My next cuts, using a No.11 5mm gouge, outlined the face and hair line (see photo 10). Avoid using a V-tool at this stage because the cut is too positive and does not allow for alteration. The next stage can be quite daunting because rounding the face cuts away all your drawing (see photo 11) and it is difficult to imagine that this will ever be an attractive face, but this is where the acetate comes into its own and the features can be redrawn in the right place (see photo 12). Don't worry about the work looking untidy - it is best not to carve detail until the overall shape is correct and you get a feel for the different levels. Because the whole face is only 25mm (1in) deep, some parts such as the neck, will have to be quite shallow to allow the chin and the collar frill to stand out.
FaceI decided to take some wood away from the blouse next so that the collar could stand out and I could carve the neck deeper - this in turn brought the chin out further. I cut round the lock of hair hanging over the shoulder (see photo 13) so that it would have some depth but still I did not carve detail. Even though the face is shallow, it must be remembered that the eyeball tips forward making the bottom of the eye deeper in the socket, so I made a deep groove under the eye before cutting in the detail (see photo 14). At every stage, I used the acetate to redraw the facial features as it is very easy to let the proportions slip.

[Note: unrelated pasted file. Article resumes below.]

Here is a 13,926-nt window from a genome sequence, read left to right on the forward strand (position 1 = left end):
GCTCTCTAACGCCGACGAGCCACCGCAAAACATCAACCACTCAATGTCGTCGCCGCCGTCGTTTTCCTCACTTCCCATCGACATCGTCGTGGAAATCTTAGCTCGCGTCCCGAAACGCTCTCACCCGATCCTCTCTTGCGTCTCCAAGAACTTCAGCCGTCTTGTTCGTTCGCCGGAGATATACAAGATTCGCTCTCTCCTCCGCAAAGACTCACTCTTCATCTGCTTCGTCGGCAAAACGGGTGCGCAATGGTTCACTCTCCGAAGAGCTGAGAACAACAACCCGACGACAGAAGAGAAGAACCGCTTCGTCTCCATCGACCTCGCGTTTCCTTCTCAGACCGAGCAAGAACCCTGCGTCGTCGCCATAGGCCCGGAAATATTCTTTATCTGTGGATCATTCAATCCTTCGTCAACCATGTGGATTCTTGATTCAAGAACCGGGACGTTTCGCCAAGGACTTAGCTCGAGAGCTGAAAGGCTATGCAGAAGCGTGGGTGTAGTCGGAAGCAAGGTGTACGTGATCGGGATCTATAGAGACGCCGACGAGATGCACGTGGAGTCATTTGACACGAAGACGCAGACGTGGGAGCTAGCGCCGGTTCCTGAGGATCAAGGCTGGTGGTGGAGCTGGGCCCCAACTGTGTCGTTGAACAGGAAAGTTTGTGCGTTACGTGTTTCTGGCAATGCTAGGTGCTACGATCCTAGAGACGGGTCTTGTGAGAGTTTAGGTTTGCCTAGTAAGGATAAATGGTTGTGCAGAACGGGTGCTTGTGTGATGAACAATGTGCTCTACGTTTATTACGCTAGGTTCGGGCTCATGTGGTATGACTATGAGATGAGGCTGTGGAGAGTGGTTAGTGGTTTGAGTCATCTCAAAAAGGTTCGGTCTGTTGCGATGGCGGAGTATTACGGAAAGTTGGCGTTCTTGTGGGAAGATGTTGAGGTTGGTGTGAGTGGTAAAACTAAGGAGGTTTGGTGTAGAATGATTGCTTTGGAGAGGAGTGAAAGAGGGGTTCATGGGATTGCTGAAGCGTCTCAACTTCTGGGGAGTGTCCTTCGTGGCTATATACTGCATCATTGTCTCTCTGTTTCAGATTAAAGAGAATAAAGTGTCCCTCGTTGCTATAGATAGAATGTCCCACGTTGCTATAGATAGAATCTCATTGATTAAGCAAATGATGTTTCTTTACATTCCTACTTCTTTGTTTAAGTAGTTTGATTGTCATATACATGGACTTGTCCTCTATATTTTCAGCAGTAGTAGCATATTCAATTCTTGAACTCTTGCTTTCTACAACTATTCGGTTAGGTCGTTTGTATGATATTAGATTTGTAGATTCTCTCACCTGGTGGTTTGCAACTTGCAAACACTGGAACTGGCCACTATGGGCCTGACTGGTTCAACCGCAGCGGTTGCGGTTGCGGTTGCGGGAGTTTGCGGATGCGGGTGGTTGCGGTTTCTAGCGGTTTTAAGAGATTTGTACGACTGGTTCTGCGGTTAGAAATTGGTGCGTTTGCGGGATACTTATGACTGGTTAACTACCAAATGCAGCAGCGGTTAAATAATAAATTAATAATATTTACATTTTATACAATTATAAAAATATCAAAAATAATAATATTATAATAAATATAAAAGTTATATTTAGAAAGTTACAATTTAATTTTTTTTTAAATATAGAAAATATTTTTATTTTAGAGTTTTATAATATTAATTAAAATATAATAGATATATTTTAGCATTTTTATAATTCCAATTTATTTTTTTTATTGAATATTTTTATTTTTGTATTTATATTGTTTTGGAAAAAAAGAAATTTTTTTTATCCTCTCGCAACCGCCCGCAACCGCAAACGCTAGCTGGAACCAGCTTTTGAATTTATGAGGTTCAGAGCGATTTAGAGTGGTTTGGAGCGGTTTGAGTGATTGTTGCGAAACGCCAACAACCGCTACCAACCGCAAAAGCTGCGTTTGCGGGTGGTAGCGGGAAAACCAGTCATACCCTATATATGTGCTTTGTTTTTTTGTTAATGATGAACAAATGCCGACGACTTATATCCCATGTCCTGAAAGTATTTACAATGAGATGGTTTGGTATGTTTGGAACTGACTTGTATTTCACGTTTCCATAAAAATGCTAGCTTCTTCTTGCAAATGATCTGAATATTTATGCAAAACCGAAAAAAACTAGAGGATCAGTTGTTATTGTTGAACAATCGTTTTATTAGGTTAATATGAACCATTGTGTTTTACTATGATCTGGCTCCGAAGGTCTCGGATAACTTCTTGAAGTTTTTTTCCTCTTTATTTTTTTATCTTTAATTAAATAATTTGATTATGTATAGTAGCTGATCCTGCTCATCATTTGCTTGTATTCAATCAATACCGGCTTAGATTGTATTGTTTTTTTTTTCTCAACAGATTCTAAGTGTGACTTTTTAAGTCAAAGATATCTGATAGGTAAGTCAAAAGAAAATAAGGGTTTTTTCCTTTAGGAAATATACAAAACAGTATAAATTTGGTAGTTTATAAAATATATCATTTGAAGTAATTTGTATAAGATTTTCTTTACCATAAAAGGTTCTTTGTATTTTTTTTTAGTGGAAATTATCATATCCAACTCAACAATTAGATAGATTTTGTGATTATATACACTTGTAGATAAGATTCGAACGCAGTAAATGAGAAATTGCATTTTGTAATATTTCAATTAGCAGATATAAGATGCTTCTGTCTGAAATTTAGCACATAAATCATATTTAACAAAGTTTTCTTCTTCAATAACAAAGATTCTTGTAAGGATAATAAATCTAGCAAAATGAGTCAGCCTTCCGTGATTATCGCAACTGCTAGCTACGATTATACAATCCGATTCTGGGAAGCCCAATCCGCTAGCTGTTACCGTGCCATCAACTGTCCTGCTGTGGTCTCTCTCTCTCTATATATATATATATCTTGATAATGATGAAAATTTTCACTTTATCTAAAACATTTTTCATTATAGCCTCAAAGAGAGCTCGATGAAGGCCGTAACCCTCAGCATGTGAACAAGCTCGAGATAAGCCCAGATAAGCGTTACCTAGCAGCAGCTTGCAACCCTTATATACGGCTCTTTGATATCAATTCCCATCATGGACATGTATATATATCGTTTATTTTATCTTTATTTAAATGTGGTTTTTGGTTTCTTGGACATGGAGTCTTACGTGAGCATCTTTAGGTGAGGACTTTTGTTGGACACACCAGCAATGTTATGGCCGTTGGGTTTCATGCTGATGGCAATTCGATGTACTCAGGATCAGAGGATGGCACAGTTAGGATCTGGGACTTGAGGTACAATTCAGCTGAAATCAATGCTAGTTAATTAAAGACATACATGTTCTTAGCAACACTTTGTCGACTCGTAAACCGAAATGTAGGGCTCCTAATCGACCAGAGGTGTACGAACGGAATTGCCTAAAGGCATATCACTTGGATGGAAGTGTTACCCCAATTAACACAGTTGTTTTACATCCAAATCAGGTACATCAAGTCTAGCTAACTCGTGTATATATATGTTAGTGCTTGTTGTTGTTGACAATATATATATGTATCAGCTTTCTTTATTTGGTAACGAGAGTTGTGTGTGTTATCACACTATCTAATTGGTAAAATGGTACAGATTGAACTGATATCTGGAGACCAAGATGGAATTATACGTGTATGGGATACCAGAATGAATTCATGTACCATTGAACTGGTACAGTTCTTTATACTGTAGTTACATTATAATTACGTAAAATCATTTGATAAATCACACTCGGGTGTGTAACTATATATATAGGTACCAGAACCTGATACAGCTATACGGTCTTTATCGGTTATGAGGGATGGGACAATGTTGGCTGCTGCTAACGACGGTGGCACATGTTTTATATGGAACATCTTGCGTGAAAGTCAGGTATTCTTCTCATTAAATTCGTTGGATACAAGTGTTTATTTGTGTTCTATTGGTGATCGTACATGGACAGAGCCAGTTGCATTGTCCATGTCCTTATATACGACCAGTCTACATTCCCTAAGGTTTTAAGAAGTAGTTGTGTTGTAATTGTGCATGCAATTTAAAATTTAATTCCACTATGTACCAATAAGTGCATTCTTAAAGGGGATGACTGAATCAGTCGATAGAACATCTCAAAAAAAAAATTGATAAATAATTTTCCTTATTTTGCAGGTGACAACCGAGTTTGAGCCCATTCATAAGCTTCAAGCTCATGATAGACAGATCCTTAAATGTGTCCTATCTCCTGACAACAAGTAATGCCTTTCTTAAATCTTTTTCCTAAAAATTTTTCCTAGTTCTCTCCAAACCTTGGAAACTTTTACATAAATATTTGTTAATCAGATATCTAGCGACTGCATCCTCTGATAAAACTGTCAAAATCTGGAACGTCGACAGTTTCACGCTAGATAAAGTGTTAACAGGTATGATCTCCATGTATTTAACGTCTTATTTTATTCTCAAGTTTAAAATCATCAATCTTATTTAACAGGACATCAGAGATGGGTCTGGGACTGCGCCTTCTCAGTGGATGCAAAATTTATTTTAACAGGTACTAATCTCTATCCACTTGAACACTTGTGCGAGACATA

When carving the mouth, remember that the top lip protrudes over the lower lip (see photo 15) and the corners of the lower lip curl in under the top lip (see photo 16). The whole of the mouth was carved with a No.3 8mm fish tail. The nostrils were created with a single cut of a gouge that fitted their shape (see photo 17) - you need to be really bold cutting the wings of the nose, going up from the mouth and digging in behind the nose (see photo 18).
By now the face was beginning to look human, and I could almost forget about the original drawing while I concentrated on tidying the detail and carving the hair. It is worthwhile holding the carving upright every now and then as this is how it will ultimately be viewed, and top lighting can make quite a difference to the appearance.
Before carving the hair, I needed to finish work on the brim of the hat as this would take the hairline back a bit, then once the hair was finished (see photos 19, 20 and 21), I carved detail on the frill of the blouse collar (see photo 22).
FinishingI know the very mention of sanding gives some purists a touch of the vapours, but a smooth finish will take ten years off the age of the face, rather like looking at myself in a mirror without wearing my glasses! For some time it has been my ambition to carve without sanding but when I carve a young female, I am never satisfied that the tooling gives a soft enough finish, however I have only sanded the flesh, leaving everything else tooled, starting with 180grit and moving through 240 and 320 to 400. I left cutting eye lids and irises until after sanding because I wanted them to look crisp (see photo 23).
The only remaining details were a few buttons on the blouse and I decided to take an easy option by putting a band and bow round the hat instead of carving the straw effect seen on the original photograph.
I made a small hole in the back so that the head tilted forward slightly when hung on the wall, then applied two coats of Danish oil and a final buff with neutral wax.